Whenever possible Red Hat includes a price comparison section in competitive reviews. Since Pivotal does not make product pricing available to the public, we were unable to provide a comparison here.
How Red Hat compared IBM prices
JBoss EAP subscription entitlements can be used on-premise or in the cloud. IBM does not offer the same flexibility and requires customers to separately obtain entitlements for use on-premise and in the cloud. However, IBM does support using WebSphere Application Server and WebSphere Liberty Profile on-premise and deployed using Docker images with standard IBM PVU based entitlements. Therefore, Red Hat performed the price comparisons in this paper using IBM PVU pricing for on-premise usage of the product. The IBM list price in effect April 26, 2016 was used. Intel-based dual-socket servers rated at 70 PVUs per core and 16 cores total are assumed for the physical hardware profile. Because first-year IBM subscription and support costs are included in a software license, a two-year cost comparison is used to account for both IBM licenses and ongoing subscription and support costs.
The IBM PVU license metric is meant to align license requirements with hardware performance. IBM PVU calculations are based on processor vendor, brand, model number, and maximum sockets per server. For RISC and System z servers, IBM finely segments the possible PVU metric value combinations, which can lead to complex pricing.
Until around May 2015, the same was true for Intel-based servers. Modern Intel processor-based server models were historically rated by IBM at 100-120 PVUs per core, with all but the most advanced servers seen in production landing in the 100-PVUs-per-core rating. Recent changes made by IBM now make the number of sockets in an Intel-based server the major factor used to determine the PVU rating per core. This holds true for all Intel Xeon processors starting with the 3400 series that debuted in late 2009 through the current E7 series. Today, IBM rates nearly all Intel based servers with two sockets at 70 PVUs per core, four sockets at 100 PVU per core, and greater than four sockets at 120 PVU per core.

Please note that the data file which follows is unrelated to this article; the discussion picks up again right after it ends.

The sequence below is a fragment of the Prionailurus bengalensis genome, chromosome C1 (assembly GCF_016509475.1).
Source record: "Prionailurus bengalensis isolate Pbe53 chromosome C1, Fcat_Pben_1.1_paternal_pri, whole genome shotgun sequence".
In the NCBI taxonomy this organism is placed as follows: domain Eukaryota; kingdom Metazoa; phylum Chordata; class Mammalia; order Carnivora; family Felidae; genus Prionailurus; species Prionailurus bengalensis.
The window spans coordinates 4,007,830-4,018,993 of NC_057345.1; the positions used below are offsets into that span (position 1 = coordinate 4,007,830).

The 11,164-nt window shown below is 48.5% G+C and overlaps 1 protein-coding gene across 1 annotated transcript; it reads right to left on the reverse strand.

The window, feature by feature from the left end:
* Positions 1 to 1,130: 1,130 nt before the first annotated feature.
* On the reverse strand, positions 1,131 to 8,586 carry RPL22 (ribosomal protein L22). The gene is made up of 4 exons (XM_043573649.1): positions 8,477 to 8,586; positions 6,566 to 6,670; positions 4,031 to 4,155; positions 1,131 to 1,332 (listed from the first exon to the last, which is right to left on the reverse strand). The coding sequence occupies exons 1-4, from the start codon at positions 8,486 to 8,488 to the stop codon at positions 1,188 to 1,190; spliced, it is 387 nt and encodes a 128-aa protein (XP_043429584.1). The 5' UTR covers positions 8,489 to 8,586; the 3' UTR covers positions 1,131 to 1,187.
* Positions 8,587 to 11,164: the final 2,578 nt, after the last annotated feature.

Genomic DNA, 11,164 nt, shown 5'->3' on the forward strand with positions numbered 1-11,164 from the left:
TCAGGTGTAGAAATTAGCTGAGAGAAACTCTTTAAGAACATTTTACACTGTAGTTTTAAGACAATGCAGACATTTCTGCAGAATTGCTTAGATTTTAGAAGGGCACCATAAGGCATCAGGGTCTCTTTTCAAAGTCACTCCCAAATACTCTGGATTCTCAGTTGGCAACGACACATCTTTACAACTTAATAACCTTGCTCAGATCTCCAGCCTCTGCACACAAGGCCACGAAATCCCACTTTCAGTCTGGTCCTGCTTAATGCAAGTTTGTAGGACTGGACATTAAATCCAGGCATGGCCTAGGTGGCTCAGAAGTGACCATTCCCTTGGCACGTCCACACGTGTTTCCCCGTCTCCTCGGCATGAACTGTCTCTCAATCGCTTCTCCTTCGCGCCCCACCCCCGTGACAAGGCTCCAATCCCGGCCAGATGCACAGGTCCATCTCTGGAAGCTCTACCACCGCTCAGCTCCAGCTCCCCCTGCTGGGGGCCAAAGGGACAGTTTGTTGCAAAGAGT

If the server hardware you use for deployments varies from the dual-socket, Intel-based server Red Hat chose to use as a baseline for comparison, your costs will vary from what is presented in this document. If you use a hardware profile with a 100 or 120 PVU per core rating, you can increase the IBM costs presented in the document by 30-70%.
Using the formula “[core count] * 70* [price per PVU]” for IBM products, we calculated the following results for two-year price comparisons using the hardware profile described in the previous section:
- A JBoss EAP subscription is 69% less ($55,000) than WebSphere Application Server Liberty profile bundled with IBM WebSphere Application Server
- A JBoss EAP subscription is 91% less ($272,000) than WebSphere Application Server Liberty profile bundled with IBM WebSphere Application Server Network Deployment
IBM WebSphere Application Server – Express pricing was not compared because IBM license terms and conditions limit deployment of that product to a maximum of 480 PVUs per server. This effectively caps usage to six cores per server when sized at 70 PVUs per core. JBoss EAP has no sizing constraints outside of the total cores a subscriber has chosen to subscribe to.